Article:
2. What is the one thing the Hoosier legal status quo hates more than a whistleblower? A lawyer whistleblower taking on the system man to man. That must never be rewarded, must always, always, always be punished, lest the whole rotten tree be felled.

  3. I want to post this to keep this tread alive and hope more of David's former clients might come forward. In my case, this coward of a man represented me from June 2014 for a couple of months before I fired him. I knew something was wrong when he blatantly lied about what he had advised me in my contentious and unfortunate divorce trial. His impact on the proceedings cast a very long shadow and continues to impact me after a lengthy 19 month divorce. I would join a class action suit.

  4. The dispute in LB Indiana regarding lake front property rights is typical of most beach communities along our Great Lakes. Simply put, communication to non owners when visiting the lakefront would be beneficial. The Great Lakes are designated navigational waters (including shorelines). The high-water mark signifies the area one is able to navigate. This means you can walk, run, skip, etc. along the shores. You can't however loiter, camp, sunbath in front of someones property. Informational signs may be helpful to owners and visitors. Our Great Lakes are a treasure that should be enjoyed by all. PS We should all be concerned that the Long Beach, Indiana community is on septic systems.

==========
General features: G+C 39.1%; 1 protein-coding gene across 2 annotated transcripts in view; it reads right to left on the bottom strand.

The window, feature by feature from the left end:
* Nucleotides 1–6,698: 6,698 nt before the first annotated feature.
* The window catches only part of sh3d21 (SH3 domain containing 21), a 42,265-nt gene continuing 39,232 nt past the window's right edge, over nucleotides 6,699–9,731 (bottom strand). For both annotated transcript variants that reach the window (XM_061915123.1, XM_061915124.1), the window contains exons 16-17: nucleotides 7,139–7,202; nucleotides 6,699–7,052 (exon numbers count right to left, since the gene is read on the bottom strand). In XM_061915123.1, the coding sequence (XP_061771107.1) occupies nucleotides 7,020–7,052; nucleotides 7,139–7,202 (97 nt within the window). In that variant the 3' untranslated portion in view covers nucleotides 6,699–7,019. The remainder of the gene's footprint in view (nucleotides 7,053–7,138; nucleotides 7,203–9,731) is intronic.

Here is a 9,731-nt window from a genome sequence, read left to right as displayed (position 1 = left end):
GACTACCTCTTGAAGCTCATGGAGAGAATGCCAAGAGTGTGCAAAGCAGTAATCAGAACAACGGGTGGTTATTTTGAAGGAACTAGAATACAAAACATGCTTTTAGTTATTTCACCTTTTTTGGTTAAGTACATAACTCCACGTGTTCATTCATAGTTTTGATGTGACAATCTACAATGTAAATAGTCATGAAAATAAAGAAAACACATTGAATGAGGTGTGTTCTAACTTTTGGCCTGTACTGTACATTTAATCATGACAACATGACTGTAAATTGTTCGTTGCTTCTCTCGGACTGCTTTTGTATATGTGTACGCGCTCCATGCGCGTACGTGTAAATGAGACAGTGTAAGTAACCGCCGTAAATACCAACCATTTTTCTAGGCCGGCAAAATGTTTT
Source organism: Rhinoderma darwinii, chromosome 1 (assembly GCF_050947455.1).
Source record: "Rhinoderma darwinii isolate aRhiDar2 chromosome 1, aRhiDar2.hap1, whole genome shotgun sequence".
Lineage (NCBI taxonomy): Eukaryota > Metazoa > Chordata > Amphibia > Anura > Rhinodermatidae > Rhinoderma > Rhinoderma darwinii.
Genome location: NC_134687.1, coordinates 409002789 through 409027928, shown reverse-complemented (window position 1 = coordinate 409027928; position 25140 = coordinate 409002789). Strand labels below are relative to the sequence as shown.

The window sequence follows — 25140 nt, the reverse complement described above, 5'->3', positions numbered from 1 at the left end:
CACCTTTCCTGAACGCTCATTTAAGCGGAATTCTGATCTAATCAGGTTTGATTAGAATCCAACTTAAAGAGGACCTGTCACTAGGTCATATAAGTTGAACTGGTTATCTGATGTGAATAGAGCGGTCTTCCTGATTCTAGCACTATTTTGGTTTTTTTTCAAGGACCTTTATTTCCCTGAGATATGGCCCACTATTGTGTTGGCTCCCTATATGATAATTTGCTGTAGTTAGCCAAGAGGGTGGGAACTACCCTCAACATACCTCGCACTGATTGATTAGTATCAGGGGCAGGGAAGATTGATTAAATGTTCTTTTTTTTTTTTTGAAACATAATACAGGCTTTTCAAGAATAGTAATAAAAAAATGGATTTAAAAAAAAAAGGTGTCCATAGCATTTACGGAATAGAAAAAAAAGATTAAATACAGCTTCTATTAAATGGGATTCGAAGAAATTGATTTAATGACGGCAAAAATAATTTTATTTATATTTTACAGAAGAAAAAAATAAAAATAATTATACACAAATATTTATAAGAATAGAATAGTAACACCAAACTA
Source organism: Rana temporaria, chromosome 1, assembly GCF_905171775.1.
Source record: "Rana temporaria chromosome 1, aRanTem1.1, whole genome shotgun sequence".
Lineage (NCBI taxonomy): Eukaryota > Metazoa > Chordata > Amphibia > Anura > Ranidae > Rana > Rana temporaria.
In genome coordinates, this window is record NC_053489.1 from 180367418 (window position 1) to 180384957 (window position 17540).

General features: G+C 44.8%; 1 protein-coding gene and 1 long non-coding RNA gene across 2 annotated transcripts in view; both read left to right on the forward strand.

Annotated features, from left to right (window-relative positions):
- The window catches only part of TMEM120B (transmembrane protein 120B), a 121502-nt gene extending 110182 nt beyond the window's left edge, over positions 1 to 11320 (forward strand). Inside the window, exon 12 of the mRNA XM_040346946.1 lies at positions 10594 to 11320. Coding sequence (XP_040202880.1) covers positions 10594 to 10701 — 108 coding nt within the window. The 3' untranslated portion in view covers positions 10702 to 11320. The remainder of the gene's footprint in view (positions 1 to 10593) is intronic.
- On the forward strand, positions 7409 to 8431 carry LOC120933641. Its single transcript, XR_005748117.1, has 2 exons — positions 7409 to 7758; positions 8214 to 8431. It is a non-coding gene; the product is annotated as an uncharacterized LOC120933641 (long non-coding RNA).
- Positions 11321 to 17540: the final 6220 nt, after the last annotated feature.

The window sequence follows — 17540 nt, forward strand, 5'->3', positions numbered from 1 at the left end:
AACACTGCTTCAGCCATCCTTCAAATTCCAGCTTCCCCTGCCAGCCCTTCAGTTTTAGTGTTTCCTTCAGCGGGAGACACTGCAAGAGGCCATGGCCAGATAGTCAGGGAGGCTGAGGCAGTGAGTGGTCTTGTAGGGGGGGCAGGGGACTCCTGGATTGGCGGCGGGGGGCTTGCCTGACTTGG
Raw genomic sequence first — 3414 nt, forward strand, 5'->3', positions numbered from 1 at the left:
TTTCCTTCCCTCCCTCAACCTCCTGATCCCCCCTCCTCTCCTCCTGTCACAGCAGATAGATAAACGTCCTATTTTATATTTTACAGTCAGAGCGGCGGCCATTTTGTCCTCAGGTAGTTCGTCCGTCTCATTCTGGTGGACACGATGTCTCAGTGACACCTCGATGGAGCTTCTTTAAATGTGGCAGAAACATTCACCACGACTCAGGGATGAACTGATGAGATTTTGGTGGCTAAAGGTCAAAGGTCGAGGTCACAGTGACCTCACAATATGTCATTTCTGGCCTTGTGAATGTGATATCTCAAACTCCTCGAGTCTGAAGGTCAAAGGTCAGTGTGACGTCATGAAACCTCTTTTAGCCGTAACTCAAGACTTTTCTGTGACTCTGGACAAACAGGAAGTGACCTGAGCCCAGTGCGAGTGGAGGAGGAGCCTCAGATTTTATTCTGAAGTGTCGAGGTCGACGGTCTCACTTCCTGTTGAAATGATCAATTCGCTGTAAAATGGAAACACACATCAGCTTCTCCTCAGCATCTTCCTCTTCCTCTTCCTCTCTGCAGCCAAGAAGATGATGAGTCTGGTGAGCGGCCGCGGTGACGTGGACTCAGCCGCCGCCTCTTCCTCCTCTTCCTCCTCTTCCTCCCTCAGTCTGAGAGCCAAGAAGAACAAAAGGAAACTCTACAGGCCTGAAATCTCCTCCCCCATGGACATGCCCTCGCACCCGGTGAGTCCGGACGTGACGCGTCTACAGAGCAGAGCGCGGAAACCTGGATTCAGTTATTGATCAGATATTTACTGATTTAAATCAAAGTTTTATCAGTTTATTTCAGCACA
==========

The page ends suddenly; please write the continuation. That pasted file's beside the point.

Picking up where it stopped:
5. Dear Fan, let me help you correct the title to your post. "ACLU is [Left] most of the time" will render it accurate. Just google it if you doubt that I am, err, "right" about this: "By the mid-1930s, Roger Nash Baldwin had carved out a well-established reputation as America’s foremost civil libertarian. He was, at the same time, one of the nation’s leading figures in left-of-center circles. Founder and long time director of the American Civil Liberties Union, Baldwin was a firm Popular Fronter who believed that forces on the left side of the political spectrum should unite to ward off the threat posed by right-wing aggressors and to advance progressive causes. Baldwin’s expansive civil liberties perspective, coupled with his determined belief in the need for sweeping socioeconomic change, sometimes resulted in contradictory and controversial pronouncements. That made him something of a lightning rod for those who painted the ACLU with a red brush." http://www.harvardsquarelibrary.org/biographies/roger-baldwin-2/ "[George Soros underwrites the ACLU' which It supports open borders, has rushed to the defense of suspected terrorists and their abettors, and appointed former New Left terrorist Bernardine Dohrn to its Advisory Board." http://www.discoverthenetworks.org/viewSubCategory.asp?id=1237 "The creation of non-profit law firms ushered in an era of progressive public interest firms modeled after already established like the National Association for the Advancement of Colored People ("NAACP") and the American Civil Liberties Union ("ACLU") to advance progressive causes from the environmental protection to consumer advocacy." https://en.wikipedia.org/wiki/Cause_lawyering